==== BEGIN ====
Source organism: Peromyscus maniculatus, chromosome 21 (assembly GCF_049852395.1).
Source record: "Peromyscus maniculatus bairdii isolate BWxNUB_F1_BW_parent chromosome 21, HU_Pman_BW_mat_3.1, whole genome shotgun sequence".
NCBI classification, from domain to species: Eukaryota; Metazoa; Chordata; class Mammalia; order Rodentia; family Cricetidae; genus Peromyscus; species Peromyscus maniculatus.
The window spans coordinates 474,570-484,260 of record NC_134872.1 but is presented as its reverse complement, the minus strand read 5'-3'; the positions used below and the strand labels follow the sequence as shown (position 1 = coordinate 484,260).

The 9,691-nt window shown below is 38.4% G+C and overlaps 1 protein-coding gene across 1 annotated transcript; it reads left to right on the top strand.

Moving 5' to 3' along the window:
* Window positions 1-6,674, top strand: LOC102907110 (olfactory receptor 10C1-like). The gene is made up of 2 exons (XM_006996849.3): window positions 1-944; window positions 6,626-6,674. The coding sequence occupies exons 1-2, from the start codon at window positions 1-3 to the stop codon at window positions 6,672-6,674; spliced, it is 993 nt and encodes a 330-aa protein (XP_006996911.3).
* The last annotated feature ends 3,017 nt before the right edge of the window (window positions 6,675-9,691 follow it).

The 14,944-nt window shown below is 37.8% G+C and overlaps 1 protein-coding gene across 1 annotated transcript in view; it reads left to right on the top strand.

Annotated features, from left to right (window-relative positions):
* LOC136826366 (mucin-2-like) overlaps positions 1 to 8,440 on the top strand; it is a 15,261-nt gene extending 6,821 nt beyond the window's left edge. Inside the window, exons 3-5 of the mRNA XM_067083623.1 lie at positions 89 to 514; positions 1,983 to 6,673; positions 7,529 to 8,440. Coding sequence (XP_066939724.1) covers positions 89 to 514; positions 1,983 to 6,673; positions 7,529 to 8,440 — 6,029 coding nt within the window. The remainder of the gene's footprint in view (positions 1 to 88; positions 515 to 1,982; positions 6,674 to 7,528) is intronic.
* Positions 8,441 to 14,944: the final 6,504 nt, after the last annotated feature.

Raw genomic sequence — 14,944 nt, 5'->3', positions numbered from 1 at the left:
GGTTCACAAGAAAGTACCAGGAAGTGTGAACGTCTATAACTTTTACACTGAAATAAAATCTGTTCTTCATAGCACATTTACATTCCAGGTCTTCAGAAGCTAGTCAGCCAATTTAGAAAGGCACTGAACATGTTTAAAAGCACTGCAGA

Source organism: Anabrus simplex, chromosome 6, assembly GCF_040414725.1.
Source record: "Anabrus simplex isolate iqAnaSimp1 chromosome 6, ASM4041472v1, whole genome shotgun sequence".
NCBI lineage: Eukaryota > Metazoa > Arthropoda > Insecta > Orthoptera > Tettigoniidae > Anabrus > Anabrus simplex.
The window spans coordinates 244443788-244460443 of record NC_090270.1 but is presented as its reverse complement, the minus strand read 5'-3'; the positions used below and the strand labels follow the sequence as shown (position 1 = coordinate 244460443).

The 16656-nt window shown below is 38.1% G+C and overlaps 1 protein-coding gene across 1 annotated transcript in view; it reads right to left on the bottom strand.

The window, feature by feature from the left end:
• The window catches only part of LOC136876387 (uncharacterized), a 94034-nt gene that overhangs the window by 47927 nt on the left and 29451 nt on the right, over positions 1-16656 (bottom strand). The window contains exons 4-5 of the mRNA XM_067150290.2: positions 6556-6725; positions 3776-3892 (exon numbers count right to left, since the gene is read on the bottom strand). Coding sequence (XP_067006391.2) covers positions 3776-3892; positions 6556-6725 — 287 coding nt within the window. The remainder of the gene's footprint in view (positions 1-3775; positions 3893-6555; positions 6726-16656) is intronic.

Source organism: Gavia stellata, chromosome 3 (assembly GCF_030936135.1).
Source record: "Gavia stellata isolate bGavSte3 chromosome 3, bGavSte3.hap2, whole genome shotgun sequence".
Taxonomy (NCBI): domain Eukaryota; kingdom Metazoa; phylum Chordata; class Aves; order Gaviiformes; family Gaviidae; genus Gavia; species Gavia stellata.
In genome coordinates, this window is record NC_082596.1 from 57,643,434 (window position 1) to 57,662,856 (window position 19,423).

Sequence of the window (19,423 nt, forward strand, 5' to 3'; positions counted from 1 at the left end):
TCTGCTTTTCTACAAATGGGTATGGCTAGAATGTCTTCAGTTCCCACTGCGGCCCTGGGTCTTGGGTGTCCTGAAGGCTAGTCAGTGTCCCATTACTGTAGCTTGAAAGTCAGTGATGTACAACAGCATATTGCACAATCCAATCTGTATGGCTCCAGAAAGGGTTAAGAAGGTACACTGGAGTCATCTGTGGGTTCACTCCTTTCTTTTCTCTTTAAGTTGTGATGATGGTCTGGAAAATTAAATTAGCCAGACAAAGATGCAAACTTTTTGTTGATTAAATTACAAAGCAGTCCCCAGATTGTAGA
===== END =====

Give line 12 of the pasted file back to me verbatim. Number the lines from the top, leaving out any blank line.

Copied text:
* Positions 8,441 to 14,944: the final 6,504 nt, after the last annotated feature.